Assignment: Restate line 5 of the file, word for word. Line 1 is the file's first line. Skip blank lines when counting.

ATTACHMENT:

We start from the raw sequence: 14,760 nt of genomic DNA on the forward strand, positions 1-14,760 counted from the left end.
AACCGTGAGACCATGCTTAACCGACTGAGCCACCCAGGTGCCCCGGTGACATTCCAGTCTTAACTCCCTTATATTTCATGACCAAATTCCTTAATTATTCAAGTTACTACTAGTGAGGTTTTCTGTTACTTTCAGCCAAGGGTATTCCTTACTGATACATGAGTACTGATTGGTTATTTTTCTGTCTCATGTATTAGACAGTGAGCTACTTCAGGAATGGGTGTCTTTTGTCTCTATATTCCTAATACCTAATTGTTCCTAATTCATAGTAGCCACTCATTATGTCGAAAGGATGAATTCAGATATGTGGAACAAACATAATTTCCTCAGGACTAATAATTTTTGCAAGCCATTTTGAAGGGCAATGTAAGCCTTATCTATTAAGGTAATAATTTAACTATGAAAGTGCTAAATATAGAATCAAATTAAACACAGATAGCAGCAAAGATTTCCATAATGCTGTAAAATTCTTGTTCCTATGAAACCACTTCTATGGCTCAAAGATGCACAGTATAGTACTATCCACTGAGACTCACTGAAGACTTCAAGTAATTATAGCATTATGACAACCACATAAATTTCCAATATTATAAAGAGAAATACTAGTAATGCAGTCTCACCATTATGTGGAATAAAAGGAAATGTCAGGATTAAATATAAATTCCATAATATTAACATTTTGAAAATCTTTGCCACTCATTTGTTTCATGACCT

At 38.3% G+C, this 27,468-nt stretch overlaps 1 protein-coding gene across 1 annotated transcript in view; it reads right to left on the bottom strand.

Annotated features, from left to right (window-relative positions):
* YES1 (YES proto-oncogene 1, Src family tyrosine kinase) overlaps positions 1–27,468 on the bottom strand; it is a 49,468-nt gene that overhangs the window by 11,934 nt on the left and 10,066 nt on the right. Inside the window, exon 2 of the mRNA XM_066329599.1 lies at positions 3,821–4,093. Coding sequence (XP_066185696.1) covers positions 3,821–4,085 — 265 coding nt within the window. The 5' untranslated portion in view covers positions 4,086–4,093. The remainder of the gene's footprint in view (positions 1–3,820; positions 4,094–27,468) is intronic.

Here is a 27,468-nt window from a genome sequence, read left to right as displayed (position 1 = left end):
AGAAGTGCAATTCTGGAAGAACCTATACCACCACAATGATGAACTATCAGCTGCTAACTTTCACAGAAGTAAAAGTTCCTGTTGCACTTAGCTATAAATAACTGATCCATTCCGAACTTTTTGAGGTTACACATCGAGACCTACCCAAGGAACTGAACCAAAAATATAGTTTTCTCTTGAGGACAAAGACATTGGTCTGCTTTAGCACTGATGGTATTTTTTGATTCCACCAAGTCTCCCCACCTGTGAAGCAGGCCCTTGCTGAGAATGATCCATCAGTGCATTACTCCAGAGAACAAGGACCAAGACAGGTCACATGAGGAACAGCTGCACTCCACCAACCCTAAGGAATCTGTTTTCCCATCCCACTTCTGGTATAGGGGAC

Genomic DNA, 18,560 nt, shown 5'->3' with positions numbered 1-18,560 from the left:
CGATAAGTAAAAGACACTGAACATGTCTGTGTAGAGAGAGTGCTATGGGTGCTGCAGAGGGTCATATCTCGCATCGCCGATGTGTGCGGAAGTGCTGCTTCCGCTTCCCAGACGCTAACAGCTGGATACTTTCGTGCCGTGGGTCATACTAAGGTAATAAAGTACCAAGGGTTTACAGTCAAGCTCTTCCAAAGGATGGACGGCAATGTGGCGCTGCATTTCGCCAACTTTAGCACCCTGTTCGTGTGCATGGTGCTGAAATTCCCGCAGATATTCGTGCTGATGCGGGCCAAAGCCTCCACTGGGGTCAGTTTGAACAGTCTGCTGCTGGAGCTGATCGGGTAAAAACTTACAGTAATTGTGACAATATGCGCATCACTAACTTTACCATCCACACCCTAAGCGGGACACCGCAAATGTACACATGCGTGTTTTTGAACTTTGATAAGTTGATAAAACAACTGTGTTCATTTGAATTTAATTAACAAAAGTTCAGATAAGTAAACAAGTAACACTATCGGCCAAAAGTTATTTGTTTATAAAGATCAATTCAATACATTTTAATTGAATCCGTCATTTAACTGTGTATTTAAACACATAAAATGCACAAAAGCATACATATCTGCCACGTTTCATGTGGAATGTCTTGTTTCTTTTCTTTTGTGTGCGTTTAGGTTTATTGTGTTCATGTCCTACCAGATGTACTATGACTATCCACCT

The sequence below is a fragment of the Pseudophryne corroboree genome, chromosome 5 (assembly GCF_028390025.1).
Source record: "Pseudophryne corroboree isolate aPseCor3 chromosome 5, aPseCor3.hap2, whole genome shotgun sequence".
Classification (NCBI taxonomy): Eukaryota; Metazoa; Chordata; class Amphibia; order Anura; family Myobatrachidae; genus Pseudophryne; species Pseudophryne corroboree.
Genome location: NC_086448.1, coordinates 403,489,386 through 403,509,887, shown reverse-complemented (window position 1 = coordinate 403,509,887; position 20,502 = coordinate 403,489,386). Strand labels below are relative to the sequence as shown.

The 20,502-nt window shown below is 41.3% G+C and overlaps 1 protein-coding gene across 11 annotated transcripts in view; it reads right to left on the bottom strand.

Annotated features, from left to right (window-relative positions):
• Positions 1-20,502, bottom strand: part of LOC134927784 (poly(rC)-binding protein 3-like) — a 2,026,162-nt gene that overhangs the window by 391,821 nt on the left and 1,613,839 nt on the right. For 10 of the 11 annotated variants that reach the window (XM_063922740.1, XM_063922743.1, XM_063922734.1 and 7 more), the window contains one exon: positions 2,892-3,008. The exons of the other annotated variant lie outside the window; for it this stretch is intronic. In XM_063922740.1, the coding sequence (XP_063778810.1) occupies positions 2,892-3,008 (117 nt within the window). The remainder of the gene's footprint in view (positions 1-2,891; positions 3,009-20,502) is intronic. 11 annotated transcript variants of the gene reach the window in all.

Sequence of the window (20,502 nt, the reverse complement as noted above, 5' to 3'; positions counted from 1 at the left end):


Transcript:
* YES1 (YES proto-oncogene 1, Src family tyrosine kinase) overlaps positions 1–27,468 on the bottom strand; it is a 49,468-nt gene that overhangs the window by 11,934 nt on the left and 10,066 nt on the right. Inside the window, exon 2 of the mRNA XM_066329599.1 lies at positions 3,821–4,093. Coding sequence (XP_066185696.1) covers positions 3,821–4,085 — 265 coding nt within the window. The 5' untranslated portion in view covers positions 4,086–4,093. The remainder of the gene's footprint in view (positions 1–3,820; positions 4,094–27,468) is intronic.